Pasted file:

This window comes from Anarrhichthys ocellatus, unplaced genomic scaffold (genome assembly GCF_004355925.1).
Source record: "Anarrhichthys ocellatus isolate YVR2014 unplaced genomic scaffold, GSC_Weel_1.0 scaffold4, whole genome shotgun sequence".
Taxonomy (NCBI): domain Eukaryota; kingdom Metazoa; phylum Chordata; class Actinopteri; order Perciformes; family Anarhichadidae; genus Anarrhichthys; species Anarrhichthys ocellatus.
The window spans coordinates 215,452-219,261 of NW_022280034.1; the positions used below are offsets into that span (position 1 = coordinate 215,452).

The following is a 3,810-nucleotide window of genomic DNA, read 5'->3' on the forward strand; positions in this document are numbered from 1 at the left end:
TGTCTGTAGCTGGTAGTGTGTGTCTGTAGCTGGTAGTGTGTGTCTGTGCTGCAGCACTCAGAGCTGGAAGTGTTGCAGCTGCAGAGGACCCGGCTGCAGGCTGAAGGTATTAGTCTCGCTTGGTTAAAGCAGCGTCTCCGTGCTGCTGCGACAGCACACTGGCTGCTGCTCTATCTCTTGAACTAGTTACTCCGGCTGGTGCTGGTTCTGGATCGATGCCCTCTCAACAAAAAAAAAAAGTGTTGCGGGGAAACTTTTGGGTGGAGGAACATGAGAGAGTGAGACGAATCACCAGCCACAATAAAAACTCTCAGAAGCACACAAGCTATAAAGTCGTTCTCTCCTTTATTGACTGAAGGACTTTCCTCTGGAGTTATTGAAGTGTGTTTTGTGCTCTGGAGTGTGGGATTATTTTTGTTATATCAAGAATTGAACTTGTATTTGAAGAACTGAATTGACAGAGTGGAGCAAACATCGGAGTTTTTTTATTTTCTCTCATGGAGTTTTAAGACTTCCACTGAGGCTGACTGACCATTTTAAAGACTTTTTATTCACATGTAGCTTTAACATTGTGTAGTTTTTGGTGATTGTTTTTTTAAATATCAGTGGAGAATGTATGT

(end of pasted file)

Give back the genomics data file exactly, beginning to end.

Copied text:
This window comes from Anarrhichthys ocellatus, unplaced genomic scaffold (genome assembly GCF_004355925.1).
Source record: "Anarrhichthys ocellatus isolate YVR2014 unplaced genomic scaffold, GSC_Weel_1.0 scaffold4, whole genome shotgun sequence".
Taxonomy (NCBI): domain Eukaryota; kingdom Metazoa; phylum Chordata; class Actinopteri; order Perciformes; family Anarhichadidae; genus Anarrhichthys; species Anarrhichthys ocellatus.
The window spans coordinates 215,452-219,261 of NW_022280034.1; the positions used below are offsets into that span (position 1 = coordinate 215,452).

The following is a 3,810-nucleotide window of genomic DNA, read 5'->3' on the forward strand; positions in this document are numbered from 1 at the left end:
TGTCTGTAGCTGGTAGTGTGTGTCTGTAGCTGGTAGTGTGTGTCTGTGCTGCAGCACTCAGAGCTGGAAGTGTTGCAGCTGCAGAGGACCCGGCTGCAGGCTGAAGGTATTAGTCTCGCTTGGTTAAAGCAGCGTCTCCGTGCTGCTGCGACAGCACACTGGCTGCTGCTCTATCTCTTGAACTAGTTACTCCGGCTGGTGCTGGTTCTGGATCGATGCCCTCTCAACAAAAAAAAAAAGTGTTGCGGGGAAACTTTTGGGTGGAGGAACATGAGAGAGTGAGACGAATCACCAGCCACAATAAAAACTCTCAGAAGCACACAAGCTATAAAGTCGTTCTCTCCTTTATTGACTGAAGGACTTTCCTCTGGAGTTATTGAAGTGTGTTTTGTGCTCTGGAGTGTGGGATTATTTTTGTTATATCAAGAATTGAACTTGTATTTGAAGAACTGAATTGACAGAGTGGAGCAAACATCGGAGTTTTTTTATTTTCTCTCATGGAGTTTTAAGACTTCCACTGAGGCTGACTGACCATTTTAAAGACTTTTTATTCACATGTAGCTTTAACATTGTGTAGTTTTTGGTGATTGTTTTTTTAAATATCAGTGGAGAATGTATGT